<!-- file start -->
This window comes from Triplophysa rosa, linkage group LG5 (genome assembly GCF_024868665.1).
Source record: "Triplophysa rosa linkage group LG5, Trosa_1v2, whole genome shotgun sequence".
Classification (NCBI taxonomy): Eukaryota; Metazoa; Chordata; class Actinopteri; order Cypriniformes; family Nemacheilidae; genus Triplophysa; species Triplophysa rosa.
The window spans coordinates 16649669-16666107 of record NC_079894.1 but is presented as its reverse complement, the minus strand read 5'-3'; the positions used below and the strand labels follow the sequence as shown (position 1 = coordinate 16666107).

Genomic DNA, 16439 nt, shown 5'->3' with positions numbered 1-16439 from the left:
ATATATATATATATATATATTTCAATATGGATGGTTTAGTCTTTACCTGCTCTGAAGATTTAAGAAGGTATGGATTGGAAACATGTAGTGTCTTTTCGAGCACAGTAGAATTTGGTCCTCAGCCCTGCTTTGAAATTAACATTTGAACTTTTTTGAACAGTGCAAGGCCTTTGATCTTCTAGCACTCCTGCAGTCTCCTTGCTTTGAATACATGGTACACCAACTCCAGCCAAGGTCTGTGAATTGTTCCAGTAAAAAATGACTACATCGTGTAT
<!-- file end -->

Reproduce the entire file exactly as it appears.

This window comes from Triplophysa rosa, linkage group LG5 (genome assembly GCF_024868665.1).
Source record: "Triplophysa rosa linkage group LG5, Trosa_1v2, whole genome shotgun sequence".
Classification (NCBI taxonomy): Eukaryota; Metazoa; Chordata; class Actinopteri; order Cypriniformes; family Nemacheilidae; genus Triplophysa; species Triplophysa rosa.
The window spans coordinates 16649669-16666107 of record NC_079894.1 but is presented as its reverse complement, the minus strand read 5'-3'; the positions used below and the strand labels follow the sequence as shown (position 1 = coordinate 16666107).

Genomic DNA, 16439 nt, shown 5'->3' with positions numbered 1-16439 from the left:
ATATATATATATATATATATTTCAATATGGATGGTTTAGTCTTTACCTGCTCTGAAGATTTAAGAAGGTATGGATTGGAAACATGTAGTGTCTTTTCGAGCACAGTAGAATTTGGTCCTCAGCCCTGCTTTGAAATTAACATTTGAACTTTTTTGAACAGTGCAAGGCCTTTGATCTTCTAGCACTCCTGCAGTCTCCTTGCTTTGAATACATGGTACACCAACTCCAGCCAAGGTCTGTGAATTGTTCCAGTAAAAAATGACTACATCGTGTAT